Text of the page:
Dozens of care homes across the Fylde coast are failing to meet basic standards, The Gazette can today reveal.
Inspections carried out by watchdog the Care Quality Commission have discovered 24 homes providing care and nursing for the elderly falling short of the standards set by the regulator.
Care homes based in North Shore, South Shore, St Annes, Knott End, Lytham, Cleveleys, Thornton, Fleetwood and Pilling are among those found to have failings.
The CQC expects homes it inspects without warning to treat residents with respect, show high levels of care and good management.
But a string of inspections carried out since the start of this year have discovered a number of failings, including:
• Concerns in one home about whether residents were protected from the risk of abuse
• A resident with a monitored diet ate takeaway food, chips, fried fish and pizza five out of seven days
• Extensive damp was discovered in residents’ rooms
• One resident missed 13 doses of newly prescribed medicine over 10 days
• Staff were found not to wear gloves or wash their hands when handling medication
• No leisure activities were provided for residents at one home other than watching television – even then residents’ chairs were positioned so they were unable to see the TV
The findings come after The Gazette reported a shameful catalogue of failings at the Abbeydale Nursing Home, in South Shore, where residents were removed from the home when inspectors became concerned by the poor level of care.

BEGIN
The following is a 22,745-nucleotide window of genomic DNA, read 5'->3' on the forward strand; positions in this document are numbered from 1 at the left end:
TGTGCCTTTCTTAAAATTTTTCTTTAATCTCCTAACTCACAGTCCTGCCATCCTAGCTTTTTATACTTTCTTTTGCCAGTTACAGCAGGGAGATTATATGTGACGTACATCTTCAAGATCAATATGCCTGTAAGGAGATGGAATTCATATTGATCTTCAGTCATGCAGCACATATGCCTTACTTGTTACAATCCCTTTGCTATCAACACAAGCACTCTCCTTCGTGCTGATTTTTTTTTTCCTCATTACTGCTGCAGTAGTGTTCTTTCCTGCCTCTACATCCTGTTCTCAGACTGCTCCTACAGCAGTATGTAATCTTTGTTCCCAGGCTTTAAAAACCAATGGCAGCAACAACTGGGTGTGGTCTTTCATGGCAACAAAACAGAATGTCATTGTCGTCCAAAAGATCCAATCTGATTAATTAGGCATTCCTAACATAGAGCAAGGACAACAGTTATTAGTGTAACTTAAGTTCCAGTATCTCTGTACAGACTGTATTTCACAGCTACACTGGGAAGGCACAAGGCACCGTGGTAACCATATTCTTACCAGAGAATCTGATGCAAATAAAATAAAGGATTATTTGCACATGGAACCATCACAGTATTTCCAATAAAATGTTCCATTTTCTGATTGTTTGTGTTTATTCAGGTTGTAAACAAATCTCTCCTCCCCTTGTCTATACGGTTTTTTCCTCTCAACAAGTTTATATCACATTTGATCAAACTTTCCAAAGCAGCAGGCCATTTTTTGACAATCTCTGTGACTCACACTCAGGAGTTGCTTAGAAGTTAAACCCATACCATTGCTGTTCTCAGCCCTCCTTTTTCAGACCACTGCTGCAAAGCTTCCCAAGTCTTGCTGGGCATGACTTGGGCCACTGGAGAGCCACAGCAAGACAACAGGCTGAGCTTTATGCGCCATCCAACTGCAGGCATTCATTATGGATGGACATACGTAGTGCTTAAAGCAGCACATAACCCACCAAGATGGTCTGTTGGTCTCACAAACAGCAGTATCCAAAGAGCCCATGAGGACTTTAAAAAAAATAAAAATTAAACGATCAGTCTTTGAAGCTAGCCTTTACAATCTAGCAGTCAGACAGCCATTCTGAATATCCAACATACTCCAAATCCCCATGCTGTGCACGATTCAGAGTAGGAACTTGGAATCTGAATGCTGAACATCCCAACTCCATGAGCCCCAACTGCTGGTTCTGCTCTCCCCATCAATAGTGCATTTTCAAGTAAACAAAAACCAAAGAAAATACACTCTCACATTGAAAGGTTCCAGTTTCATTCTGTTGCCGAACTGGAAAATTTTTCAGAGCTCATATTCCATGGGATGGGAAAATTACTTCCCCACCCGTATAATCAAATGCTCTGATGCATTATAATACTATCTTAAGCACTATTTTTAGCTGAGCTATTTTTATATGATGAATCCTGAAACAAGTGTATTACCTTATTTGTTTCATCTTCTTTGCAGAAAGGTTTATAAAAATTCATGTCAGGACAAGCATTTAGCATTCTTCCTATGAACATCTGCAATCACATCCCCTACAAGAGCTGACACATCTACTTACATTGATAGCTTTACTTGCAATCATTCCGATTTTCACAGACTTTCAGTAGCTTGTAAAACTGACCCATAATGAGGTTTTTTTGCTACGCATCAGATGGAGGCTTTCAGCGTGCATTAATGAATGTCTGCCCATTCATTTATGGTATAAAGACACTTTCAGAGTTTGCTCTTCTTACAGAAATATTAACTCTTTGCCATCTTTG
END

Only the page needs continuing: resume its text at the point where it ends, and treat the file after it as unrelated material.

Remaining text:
Evidence of residents being left in pain after not being given medication, a scabies outbreak, and ‘resident-on-resident’ abuse was found at Abbeydale.
It also comes as The Gazette today reveals the anguish of one family whose relative was injured in a care home in Freckleton shortly before she died.
Police arrested a member of staff at Le Grand care home, in Freckleton, in August 2012 following allegations from another member of staff that 88-year-old Marie Lowe had been assaulted.
The man was never charged following his arrest on suspicion of grievous bodily harm, but a post mortem report uncovered a number of injuries to Mrs Lowe’s body.
Today, community leaders have called on all the homes to look carefully at their failings – and act.
Hazel Walker, chairman of Blackpool Senior Voice Forum, said: “Older people have given a lot in their lives to different causes and dignity should be afforded to them.
“One of the problems which always arises is the family are so frightened of reporting things because they fear the cared for person in the home will not get the treatment they should get (if someone complains), so consequently the families are reticent to say what is going on.
“I’ve had to move my mother out of care homes three or four times because I found disgusting conditions.
“I was finding people were wearing other people’s clothes and they hadn’t been washed, which really wasn’t very nice.”
Gordon Marsden, MP for Blackpool South, said: “The financial crisis, in terms of care homes, and there has been a long term problem with this, sometimes affects the ability of care home owners to improve and maintain them.
“When they’re subject to financial problems, sometimes corners can be cut on levels of staff, and the training and skills of staff.
“The other thing about Blackpool, like other seaside coastal towns, is over the years we’ve attracted quite a lot of people coming to the resort for the care homes, that means that requires quite a strong level of inspection.
“I think both the CQC and local authority need to think hard about what they can do – and I’m not criticising them here – to put resources in so day to day running can be maintained for the benefit of the residents.”